Jesus paid a steep price to make this possible. The Holy Spirit reveals: “Realize that you were delivered from the futile way of life … by Christ’s blood beyond all price: the blood of a spotless, unblemished Lamb.” (1 Pt 1:18-19) Jesus’ suffering was intense. “In the days when Christ Jesus was in the flesh, He offered prayers and supplications with loud cries and tears to God, who was able to save Him from death, and He was heard because of His reverence. … He learned to obey through suffering … He became for all who obey Him the source of eternal salvation.” (Hebrews) Obedience always involves suffering in the sense that it requires sacrificing our will for the sake of submitting to another’s will. Pride and a lack of trust makes it hard for us to obey. This is why the Holy Spirit calls us to, “Rejoice in hope, be patient under trial, persevere in prayer.” (Rom 12:12) Suffering teaches us to seek consolation and healing which require us to trust and obey the healer or consoler. Jesus, in His suffering sought healing and consolation from His Father so He obeyed His instructions. Suffering brings glory to God when it causes us to turn to Him as our Father, to Jesus as our Saviour, and to the Holy Spirit as our Sanctifier and Advocate.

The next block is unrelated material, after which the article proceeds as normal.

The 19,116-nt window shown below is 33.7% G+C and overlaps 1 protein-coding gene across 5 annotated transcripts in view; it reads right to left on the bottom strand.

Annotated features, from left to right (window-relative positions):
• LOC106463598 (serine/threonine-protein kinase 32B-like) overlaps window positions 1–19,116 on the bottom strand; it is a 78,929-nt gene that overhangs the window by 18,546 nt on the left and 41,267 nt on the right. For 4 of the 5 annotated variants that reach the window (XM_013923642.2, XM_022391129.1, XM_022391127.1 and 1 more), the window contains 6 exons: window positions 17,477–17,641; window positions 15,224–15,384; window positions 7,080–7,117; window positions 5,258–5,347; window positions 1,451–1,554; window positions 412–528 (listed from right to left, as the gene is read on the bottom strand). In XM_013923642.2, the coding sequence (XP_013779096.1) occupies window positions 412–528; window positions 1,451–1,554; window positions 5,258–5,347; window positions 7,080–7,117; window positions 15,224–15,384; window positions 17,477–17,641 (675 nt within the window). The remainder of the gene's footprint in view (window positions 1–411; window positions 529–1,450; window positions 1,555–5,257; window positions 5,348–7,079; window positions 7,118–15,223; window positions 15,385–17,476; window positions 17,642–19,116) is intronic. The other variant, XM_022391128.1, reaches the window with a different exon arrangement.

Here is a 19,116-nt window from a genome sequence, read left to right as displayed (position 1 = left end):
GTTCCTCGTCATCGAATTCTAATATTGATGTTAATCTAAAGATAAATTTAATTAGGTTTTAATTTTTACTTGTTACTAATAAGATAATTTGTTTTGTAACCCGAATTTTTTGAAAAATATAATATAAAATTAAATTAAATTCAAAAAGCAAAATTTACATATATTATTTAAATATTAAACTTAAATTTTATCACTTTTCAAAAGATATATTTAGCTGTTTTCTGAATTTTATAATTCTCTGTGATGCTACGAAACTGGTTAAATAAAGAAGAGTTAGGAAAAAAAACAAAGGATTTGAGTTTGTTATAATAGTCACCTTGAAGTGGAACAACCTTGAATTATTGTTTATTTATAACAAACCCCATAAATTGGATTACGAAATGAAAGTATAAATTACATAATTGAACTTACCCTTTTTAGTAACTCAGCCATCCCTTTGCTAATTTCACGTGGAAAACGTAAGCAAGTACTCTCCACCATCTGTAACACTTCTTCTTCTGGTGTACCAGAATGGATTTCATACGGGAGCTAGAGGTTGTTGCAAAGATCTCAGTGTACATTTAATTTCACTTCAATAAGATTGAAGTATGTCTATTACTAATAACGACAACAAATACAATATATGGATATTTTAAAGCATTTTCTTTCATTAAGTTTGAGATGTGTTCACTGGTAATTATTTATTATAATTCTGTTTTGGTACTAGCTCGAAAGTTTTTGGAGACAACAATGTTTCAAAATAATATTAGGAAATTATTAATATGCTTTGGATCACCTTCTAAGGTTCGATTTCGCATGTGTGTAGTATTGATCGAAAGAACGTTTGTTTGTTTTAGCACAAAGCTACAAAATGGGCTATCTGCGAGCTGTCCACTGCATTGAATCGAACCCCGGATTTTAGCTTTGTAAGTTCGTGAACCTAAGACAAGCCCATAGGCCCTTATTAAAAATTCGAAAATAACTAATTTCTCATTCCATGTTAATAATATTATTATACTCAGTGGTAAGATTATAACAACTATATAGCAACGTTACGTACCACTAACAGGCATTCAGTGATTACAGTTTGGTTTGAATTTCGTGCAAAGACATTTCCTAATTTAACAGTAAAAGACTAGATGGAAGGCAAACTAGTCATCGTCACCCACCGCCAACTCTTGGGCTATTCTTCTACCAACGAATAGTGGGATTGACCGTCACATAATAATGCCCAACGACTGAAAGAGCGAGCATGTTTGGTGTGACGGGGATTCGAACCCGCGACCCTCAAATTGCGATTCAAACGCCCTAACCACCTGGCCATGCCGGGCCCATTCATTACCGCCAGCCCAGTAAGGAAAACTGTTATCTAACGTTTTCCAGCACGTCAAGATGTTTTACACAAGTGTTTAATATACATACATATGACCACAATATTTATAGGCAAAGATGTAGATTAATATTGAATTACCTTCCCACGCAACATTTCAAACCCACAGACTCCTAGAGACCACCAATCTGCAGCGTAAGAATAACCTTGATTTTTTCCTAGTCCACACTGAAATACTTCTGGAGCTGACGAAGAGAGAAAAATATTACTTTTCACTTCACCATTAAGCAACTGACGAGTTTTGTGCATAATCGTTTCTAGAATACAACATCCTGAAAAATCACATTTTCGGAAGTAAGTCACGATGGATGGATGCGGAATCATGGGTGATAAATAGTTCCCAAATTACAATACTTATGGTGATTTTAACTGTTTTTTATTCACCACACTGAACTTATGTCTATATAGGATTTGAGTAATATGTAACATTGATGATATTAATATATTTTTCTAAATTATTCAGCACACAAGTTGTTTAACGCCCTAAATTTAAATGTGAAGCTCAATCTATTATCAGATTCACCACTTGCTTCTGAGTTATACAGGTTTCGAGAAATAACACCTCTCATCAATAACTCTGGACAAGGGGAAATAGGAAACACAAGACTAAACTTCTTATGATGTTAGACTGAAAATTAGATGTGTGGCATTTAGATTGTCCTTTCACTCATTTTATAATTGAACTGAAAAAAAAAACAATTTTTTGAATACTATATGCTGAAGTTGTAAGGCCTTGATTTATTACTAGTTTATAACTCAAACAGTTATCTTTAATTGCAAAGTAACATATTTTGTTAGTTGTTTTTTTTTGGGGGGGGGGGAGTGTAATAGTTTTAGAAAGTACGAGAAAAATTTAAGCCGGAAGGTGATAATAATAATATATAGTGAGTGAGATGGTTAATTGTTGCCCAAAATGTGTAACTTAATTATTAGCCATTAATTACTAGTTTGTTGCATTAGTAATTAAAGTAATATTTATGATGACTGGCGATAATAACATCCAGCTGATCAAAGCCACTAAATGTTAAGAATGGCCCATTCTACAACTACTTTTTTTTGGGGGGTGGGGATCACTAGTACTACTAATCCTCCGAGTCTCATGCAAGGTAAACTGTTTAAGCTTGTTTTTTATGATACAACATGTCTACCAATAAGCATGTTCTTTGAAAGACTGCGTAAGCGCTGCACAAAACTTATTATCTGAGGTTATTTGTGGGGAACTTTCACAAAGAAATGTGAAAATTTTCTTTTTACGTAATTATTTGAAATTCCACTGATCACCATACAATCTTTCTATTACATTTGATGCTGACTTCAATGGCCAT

No normal person wants to suffer. Jesus didn’t want to suffer. But suffering is endemic in this world. Life is full of trials. To fear suffering is to fear life. There’s no life without suffering of some kind. How we let suffering affect us makes all the difference. Jesus framed His suffering and death as fruitful. “Unless the grain of wheat falls to the ground and dies, it remains just a grain of wheat; but if it dies, it produces much fruit.” (John) He used His suffering and death to help others by making their salvation possible through His crucifixion, where He sacrificed Himself out of love for us. It was Jesus’ suffering in obedience to His Father’s plan to save mankind that glorified God and gave hope to mankind. Our suffering, if we choose to unite it with that of Jesus, will bring glory to God and help save others. If we don’t, our suffering will fill us with fear and bitterness.